"Crumbling Empire" at the Wende Museum
Courtesy Wende Museum

sun 2/10


The Axis of Appropriated Propaganda

If there's one person who knows all about transforming the visual tropes of empire and authoritarian patriarchy into truly subversive, progressive messaging, it's Shepard Fairey. But as his centrality in a new Wende Museum exhibition demonstrates, artists from the U.S.S.R. to the DPRK have been doing their best to encode rebellion in the Stalinist brand for generations. "Crumbling Empire" shows Fairey's works with a group of Russian dissident paintings and posters from the 1980s and '90s. "Upside-Down Propaganda" offers U.S. museumgoers their first look at the vibrant, bold, surreal art of North Korean defector Sun Mu, who worked as a propaganda-poster artist for the Stalinist state he eventually fled. Wende Museum, 10808 Culver Blvd., Culver City; opening reception Sun., Feb. 10, noon-5 p.m.; on view thru June 2, Fri., 10 a.m.-9 p.m.; Sat.-Sun., 10 a.m.-5 p.m.; free. (310) 216-1600, wendemuseum.org. —Shana Nys Dambrot

mon 2/11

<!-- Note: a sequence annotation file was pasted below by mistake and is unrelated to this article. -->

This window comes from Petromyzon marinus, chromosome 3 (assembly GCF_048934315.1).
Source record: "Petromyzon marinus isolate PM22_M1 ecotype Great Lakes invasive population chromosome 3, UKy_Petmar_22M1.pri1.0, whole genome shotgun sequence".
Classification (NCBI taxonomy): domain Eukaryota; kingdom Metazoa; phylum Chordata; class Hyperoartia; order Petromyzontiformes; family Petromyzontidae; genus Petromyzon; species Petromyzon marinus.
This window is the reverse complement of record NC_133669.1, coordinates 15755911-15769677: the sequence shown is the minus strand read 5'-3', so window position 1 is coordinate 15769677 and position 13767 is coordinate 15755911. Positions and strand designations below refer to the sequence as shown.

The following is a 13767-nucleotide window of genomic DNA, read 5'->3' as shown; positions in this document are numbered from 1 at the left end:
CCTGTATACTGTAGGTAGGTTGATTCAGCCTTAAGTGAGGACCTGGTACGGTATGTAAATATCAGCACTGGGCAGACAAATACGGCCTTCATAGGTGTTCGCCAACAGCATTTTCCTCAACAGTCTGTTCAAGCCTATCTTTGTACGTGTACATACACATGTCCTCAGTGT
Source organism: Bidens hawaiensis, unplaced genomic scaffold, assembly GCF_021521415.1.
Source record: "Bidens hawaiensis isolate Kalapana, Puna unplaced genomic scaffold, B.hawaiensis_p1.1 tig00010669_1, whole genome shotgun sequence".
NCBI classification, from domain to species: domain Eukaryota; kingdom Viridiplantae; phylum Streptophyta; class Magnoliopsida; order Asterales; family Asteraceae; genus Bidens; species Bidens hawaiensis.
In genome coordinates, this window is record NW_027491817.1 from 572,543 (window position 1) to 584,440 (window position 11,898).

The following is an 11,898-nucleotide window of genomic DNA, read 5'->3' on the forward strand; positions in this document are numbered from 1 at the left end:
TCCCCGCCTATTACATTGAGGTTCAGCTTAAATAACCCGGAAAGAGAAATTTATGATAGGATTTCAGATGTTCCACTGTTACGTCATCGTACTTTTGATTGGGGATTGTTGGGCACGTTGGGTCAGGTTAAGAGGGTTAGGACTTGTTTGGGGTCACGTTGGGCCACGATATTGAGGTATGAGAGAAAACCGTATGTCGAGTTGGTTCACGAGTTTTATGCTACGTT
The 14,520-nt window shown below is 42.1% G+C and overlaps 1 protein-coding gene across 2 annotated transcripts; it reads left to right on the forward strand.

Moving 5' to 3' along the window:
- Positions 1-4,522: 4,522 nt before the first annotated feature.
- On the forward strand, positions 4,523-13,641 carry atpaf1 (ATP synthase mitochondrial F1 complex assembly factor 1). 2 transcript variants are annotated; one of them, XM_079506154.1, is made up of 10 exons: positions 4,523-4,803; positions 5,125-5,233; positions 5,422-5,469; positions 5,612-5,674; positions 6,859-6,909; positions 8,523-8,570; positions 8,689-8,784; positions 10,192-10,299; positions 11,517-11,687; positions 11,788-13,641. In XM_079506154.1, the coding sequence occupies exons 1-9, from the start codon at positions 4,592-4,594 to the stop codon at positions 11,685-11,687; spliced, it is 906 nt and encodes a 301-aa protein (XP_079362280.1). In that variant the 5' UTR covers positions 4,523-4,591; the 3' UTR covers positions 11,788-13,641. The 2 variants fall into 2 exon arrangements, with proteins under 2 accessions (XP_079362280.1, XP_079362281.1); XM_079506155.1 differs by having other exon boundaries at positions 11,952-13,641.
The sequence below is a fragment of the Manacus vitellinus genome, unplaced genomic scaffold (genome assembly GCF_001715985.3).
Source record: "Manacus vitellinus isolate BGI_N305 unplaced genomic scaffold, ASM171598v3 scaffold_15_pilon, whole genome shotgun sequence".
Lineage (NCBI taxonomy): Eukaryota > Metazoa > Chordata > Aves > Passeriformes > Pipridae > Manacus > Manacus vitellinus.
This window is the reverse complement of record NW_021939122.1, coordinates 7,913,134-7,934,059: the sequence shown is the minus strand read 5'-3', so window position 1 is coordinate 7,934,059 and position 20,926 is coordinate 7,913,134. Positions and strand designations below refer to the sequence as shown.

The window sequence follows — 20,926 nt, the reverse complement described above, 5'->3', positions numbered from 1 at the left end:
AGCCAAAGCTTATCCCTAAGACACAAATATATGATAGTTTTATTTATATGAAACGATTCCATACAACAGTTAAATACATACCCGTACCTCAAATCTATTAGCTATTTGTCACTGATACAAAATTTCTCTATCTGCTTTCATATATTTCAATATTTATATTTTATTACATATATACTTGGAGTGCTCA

Play It Again, Artists

With an interviewer like the literary and empathetic curator Hamza Walker and contemporary artists as diverse and interesting as Frances Stark, Lauren Halsey and Jim Shaw, even the most conventional gallery conversation would be compelling programming. But instead, they're doing this. Music critic Josh Kun is joining Walker for a series of crate dives (or maybe iPod spins) at LAXART in which the audience will play a newfangled game of Name That Tune, working off the contents of the artists' music libraries and some carefully chosen curve-balls. Shaw is this week's guest, in an especially meta invitation, since he co-founded art-house cult band Destroy All Monsters and regularly composes avant-garde sound elements for his interdisciplinary installations. LAXART, 7000 Santa Monica Blvd., Hollywood; Mon., Feb. 11, 7 p.m.; free. (323) 871-4140, laxart.org/events/name-that-tune-jim-shaw. —Shana Nys Dambrot


Hot on the Scent